It seems that when it comes to marketing on social media, the top platforms that come to mind are Instagram, Facebook, and YouTube, with Pinterest being completely slept on. Which is completely bananas, when you realize that the ‘peg finder’ platform sees 250 million users a month, with an impressive 93% of those using Pinterest to mainly help them shop. One glance at these numbers and it’s clear that there is an untapped gold mine for brands that are yet to get in on Pinterest. And if that’s not enough, read on – we’ll show you how to use Pinterest for marketing, and why you should consider reposting content on the platform.



Convert Browsers into Buyers with Ease

Hello Fashion Blog Pin

Hello Fashion Blog pins outfits images, with the pins linking back to specific posts on their site that include affiliate links to purchase all the items pictured in the pin.

According to Pinterest’s very own statistics, 60% of their users say they’ve discovered new brands or products from promoted pins, with 87% of pinners say they’ve purchased something because of the platform.

If you take into consideration how the platform works, it’s easy to see why the browse-to-purchase path comes naturally. People usually visit Pinterest at the consideration stage of the consumer journey, meaning they already have an idea of what they want to buy or build – they’re simply visiting the social media platform for more ideas or inspiration guides on what to purchase and how to maximize their use for it.

Knowing all this should already give you an edge when it comes to Pinterest promotion for your brand. Do you sell cars? Try posting tips for sprucing up their four-wheeler’s interiors. Do you sell furniture? Try sharing style pegs for remodeling their bedroom. Do you sell trips and tours? Show them a look into what a vacation could be like if they take it with you. When it comes to Pinterest, don’t just sell products – sell the lifestyle.



Drive More Traffic to Your Site

Town & Country Magazine's Travel Destinations Pinterest Board

Town & Country Magazine has over 1,800 pins on their Travel Destinations Pinterest board, all leading traffic back to their website.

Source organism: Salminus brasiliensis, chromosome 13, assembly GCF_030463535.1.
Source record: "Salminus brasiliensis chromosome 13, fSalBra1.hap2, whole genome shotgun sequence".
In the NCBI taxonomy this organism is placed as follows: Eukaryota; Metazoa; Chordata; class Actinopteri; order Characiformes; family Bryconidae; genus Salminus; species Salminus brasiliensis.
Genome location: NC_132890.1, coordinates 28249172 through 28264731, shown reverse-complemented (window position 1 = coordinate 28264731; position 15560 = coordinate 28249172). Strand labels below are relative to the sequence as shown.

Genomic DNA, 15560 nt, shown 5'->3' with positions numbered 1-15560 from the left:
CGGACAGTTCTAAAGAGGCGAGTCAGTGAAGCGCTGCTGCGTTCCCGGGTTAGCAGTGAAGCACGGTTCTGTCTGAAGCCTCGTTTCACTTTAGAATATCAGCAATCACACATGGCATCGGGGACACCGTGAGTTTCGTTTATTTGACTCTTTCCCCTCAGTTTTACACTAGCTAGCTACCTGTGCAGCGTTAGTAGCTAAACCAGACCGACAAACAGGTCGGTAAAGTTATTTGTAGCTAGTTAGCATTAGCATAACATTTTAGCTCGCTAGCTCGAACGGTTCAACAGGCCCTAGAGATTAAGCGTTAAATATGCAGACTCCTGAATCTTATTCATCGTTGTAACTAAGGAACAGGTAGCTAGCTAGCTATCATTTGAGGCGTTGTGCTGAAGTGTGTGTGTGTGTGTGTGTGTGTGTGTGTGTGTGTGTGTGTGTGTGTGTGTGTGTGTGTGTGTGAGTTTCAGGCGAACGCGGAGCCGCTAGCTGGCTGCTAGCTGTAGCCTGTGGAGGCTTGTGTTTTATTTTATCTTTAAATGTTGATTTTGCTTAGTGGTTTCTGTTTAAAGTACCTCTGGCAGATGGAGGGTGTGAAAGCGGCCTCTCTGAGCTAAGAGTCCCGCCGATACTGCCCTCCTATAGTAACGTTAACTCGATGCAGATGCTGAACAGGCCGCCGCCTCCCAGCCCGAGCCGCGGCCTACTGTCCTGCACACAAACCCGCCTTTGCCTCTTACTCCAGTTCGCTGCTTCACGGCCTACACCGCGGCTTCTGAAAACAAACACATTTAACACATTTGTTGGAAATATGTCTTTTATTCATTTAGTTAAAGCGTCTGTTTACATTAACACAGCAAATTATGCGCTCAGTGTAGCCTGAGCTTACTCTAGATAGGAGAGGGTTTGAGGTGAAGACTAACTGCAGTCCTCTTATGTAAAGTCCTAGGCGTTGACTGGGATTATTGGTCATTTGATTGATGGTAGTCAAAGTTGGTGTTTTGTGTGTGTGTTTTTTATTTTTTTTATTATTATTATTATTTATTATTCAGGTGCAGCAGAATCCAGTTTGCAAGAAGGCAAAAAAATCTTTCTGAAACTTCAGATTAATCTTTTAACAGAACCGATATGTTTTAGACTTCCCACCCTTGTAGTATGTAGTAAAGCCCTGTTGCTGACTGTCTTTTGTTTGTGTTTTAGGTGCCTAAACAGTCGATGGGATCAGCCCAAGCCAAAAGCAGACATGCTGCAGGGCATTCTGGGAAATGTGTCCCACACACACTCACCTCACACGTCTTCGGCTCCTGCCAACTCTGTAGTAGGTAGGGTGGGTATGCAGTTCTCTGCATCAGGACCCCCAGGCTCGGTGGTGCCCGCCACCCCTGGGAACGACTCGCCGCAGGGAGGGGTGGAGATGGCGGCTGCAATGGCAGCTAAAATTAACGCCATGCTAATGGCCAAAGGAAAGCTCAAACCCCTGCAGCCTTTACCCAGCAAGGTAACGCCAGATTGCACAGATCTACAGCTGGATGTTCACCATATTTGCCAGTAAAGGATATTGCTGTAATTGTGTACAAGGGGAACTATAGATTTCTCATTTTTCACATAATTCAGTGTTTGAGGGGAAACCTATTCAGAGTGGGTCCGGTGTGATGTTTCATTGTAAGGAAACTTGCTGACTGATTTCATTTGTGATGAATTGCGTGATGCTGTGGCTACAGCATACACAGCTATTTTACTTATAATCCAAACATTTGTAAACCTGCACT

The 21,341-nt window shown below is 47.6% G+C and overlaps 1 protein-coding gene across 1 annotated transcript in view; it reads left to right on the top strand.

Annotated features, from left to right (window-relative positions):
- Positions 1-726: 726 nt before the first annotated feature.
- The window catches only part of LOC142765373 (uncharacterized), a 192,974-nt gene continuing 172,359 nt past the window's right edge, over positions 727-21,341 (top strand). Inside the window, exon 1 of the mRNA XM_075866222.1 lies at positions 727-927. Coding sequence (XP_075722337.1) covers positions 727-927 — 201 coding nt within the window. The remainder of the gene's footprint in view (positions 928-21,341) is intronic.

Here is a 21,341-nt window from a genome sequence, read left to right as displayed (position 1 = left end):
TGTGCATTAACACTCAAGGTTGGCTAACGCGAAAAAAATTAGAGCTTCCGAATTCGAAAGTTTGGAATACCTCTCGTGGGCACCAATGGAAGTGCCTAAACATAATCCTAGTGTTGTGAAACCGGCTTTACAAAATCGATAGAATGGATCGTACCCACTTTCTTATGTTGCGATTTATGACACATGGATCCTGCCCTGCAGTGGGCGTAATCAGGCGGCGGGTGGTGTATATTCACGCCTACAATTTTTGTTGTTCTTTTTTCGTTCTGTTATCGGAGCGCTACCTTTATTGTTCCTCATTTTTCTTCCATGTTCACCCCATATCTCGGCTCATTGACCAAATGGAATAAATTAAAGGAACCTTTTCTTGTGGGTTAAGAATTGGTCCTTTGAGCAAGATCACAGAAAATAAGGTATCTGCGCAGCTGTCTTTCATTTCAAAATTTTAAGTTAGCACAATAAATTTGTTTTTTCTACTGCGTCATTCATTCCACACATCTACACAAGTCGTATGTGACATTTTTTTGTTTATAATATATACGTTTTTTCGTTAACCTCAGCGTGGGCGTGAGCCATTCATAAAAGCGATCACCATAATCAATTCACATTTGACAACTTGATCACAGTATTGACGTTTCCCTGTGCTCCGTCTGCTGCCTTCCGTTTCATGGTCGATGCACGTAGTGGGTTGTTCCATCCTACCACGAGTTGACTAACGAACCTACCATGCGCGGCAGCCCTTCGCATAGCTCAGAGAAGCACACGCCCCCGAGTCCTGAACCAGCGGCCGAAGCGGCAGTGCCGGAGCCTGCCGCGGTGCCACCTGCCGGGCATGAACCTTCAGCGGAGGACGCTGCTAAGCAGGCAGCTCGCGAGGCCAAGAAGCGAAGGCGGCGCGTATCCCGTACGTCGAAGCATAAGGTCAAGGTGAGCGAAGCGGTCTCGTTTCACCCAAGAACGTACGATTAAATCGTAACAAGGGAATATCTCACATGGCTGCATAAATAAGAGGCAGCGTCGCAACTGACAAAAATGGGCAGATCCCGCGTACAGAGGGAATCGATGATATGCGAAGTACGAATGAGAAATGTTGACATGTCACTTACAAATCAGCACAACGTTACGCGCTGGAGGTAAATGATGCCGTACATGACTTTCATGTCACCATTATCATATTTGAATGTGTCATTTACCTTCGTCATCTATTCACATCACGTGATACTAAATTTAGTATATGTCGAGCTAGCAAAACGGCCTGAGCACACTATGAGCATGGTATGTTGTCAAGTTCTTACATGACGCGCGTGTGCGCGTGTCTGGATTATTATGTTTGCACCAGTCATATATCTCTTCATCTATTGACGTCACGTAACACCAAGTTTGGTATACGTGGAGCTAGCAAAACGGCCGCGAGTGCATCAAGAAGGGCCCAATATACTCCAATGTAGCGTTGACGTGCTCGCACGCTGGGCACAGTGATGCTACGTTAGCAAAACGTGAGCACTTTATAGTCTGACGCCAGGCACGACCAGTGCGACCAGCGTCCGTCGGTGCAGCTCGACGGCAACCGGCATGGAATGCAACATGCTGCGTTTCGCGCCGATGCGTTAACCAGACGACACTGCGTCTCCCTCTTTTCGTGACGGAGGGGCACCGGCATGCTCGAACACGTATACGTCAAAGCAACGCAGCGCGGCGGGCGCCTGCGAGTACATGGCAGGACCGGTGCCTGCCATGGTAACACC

One major way Pinterest beats other social media platforms is its ability to link whatever you post back to your website. First of all, all images you post on Pinterest are searchable via Google – so if you play it smart with your keyword choices, your pins can actually reach an audience as wide as the entire internet user base. That said, you can attach any hyperlink of your choice to your pins, meaning whoever sees your posts can instantly be redirected to your website. It’s that easy – or is it?

Improving site traffic now relies on quality content that gets your audience interested in wanting to see more. Remember to up your content game with punchy visuals that are on-brand and resonate with your target market. (Read through these quick and easy mobile photo editing tips to help you with your images.) The more engaging your posts and pins are, the more likely they are to click on through.



Discover What Your Audience Loves

Pinterest is an idea generator and an inspiration finder, meaning people scour through images to find pegs of things they want to get, buy, or save for later use. This means that going through your target market’s saved pins should give you a quick insight on what they actually like, and what could be inspiring their future purchases. Unlike the data you can get from other social media platforms, insights mined on Pinterest are closest to a first-person view into the mind of your market.

It’s almost like reading their journals, but instead of words, you have images. Imagine the possibilities with future marketing campaigns – or better yet, product offerings and innovations! If this isn’t R&D, then we don’t know what is.



Earn More From Your Advertising Investments

As if you needed any more reason to get on Pinterest – the platform boasts that for $100 spent on advertising, brands earned $60 more profit than from other channels, amazingly outperforming others despite being seen as the smallest player.

In fact, a number of brands who’ve added Pinterest to their list of social media platforms have seen impressive improvements in their performance metrics. Craftsy online shop Etsy, for example, maximized the platform for their brand and found a 22% increase in site views and a 20% increase in sales since signing up. Home decor and furnishings retailer Wayfair.com, on the other hand, reported that Pinterest users who shopped spent 50% more than those who didn’t.



Sure, if you compare Pinterest’s user base to Instagram, Facebook, and YouTube’s, it’s easy to dismiss the numbers. But if you think about it, isn’t the relatively small count a good thing? This social media platform isn’t saturated yet, giving you more room to move around, and a head start to take your brand to the top.

So what are you waiting for?